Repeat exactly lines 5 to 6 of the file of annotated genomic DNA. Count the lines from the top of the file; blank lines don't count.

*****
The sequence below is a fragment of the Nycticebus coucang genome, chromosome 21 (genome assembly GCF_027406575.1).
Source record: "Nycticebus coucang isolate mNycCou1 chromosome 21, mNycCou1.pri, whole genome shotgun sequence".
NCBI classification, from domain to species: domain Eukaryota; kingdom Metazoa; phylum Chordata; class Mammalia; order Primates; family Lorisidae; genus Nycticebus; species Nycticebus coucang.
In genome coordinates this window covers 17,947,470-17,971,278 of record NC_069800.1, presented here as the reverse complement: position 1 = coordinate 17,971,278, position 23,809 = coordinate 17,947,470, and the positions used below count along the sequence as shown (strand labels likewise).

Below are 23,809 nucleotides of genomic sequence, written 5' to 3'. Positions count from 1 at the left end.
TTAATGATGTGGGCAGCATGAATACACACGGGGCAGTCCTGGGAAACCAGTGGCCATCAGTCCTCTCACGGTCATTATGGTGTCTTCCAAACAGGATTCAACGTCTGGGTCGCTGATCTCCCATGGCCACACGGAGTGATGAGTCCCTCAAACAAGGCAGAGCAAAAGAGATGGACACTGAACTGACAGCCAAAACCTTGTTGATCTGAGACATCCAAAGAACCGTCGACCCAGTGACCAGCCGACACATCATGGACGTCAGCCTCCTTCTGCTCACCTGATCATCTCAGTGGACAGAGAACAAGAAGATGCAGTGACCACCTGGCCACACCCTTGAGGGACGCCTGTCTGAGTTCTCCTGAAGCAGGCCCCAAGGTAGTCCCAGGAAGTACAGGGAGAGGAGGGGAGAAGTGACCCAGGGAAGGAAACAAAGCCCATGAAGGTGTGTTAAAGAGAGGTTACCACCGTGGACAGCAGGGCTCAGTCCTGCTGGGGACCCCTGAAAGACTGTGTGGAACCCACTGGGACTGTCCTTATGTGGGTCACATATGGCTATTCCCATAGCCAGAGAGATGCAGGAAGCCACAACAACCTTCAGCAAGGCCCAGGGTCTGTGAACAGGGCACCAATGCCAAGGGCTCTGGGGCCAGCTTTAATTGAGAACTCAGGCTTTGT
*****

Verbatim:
Below are 23,809 nucleotides of genomic sequence, written 5' to 3'. Positions count from 1 at the left end.
TTAATGATGTGGGCAGCATGAATACACACGGGGCAGTCCTGGGAAACCAGTGGCCATCAGTCCTCTCACGGTCATTATGGTGTCTTCCAAACAGGATTCAACGTCTGGGTCGCTGATCTCCCATGGCCACACGGAGTGATGAGTCCCTCAAACAAGGCAGAGCAAAAGAGATGGACACTGAACTGACAGCCAAAACCTTGTTGATCTGAGACATCCAAAGAACCGTCGACCCAGTGACCAGCCGACACATCATGGACGTCAGCCTCCTTCTGCTCACCTGATCATCTCAGTGGACAGAGAACAAGAAGATGCAGTGACCACCTGGCCACACCCTTGAGGGACGCCTGTCTGAGTTCTCCTGAAGCAGGCCCCAAGGTAGTCCCAGGAAGTACAGGGAGAGGAGGGGAGAAGTGACCCAGGGAAGGAAACAAAGCCCATGAAGGTGTGTTAAAGAGAGGTTACCACCGTGGACAGCAGGGCTCAGTCCTGCTGGGGACCCCTGAAAGACTGTGTGGAACCCACTGGGACTGTCCTTATGTGGGTCACATATGGCTATTCCCATAGCCAGAGAGATGCAGGAAGCCACAACAACCTTCAGCAAGGCCCAGGGTCTGTGAACAGGGCACCAATGCCAAGGGCTCTGGGGCCAGCTTTAATTGAGAACTCAGGCTTTGT